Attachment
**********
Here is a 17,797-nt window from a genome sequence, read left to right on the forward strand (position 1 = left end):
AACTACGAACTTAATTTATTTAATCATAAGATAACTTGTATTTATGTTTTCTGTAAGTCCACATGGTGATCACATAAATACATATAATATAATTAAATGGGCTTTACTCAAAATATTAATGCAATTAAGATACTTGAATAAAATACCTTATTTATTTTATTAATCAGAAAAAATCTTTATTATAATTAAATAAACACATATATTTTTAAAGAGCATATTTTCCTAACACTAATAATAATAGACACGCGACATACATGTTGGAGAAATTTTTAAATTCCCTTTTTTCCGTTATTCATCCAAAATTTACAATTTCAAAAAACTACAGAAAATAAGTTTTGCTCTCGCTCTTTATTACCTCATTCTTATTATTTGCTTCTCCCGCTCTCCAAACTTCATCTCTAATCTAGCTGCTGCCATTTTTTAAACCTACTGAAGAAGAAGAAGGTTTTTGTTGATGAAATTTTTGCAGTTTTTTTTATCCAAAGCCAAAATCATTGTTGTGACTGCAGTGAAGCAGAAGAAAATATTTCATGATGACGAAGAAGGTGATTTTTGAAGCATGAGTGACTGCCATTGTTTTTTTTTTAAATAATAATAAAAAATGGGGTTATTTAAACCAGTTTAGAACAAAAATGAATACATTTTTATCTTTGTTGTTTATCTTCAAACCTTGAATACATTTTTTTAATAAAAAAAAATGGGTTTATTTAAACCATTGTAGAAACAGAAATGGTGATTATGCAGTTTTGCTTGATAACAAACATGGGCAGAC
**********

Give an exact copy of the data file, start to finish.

Here is a 17,797-nt window from a genome sequence, read left to right on the forward strand (position 1 = left end):
AACTACGAACTTAATTTATTTAATCATAAGATAACTTGTATTTATGTTTTCTGTAAGTCCACATGGTGATCACATAAATACATATAATATAATTAAATGGGCTTTACTCAAAATATTAATGCAATTAAGATACTTGAATAAAATACCTTATTTATTTTATTAATCAGAAAAAATCTTTATTATAATTAAATAAACACATATATTTTTAAAGAGCATATTTTCCTAACACTAATAATAATAGACACGCGACATACATGTTGGAGAAATTTTTAAATTCCCTTTTTTCCGTTATTCATCCAAAATTTACAATTTCAAAAAACTACAGAAAATAAGTTTTGCTCTCGCTCTTTATTACCTCATTCTTATTATTTGCTTCTCCCGCTCTCCAAACTTCATCTCTAATCTAGCTGCTGCCATTTTTTAAACCTACTGAAGAAGAAGAAGGTTTTTGTTGATGAAATTTTTGCAGTTTTTTTTATCCAAAGCCAAAATCATTGTTGTGACTGCAGTGAAGCAGAAGAAAATATTTCATGATGACGAAGAAGGTGATTTTTGAAGCATGAGTGACTGCCATTGTTTTTTTTTTAAATAATAATAAAAAATGGGGTTATTTAAACCAGTTTAGAACAAAAATGAATACATTTTTATCTTTGTTGTTTATCTTCAAACCTTGAATACATTTTTTTAATAAAAAAAAATGGGTTTATTTAAACCATTGTAGAAACAGAAATGGTGATTATGCAGTTTTGCTTGATAACAAACATGGGCAGAC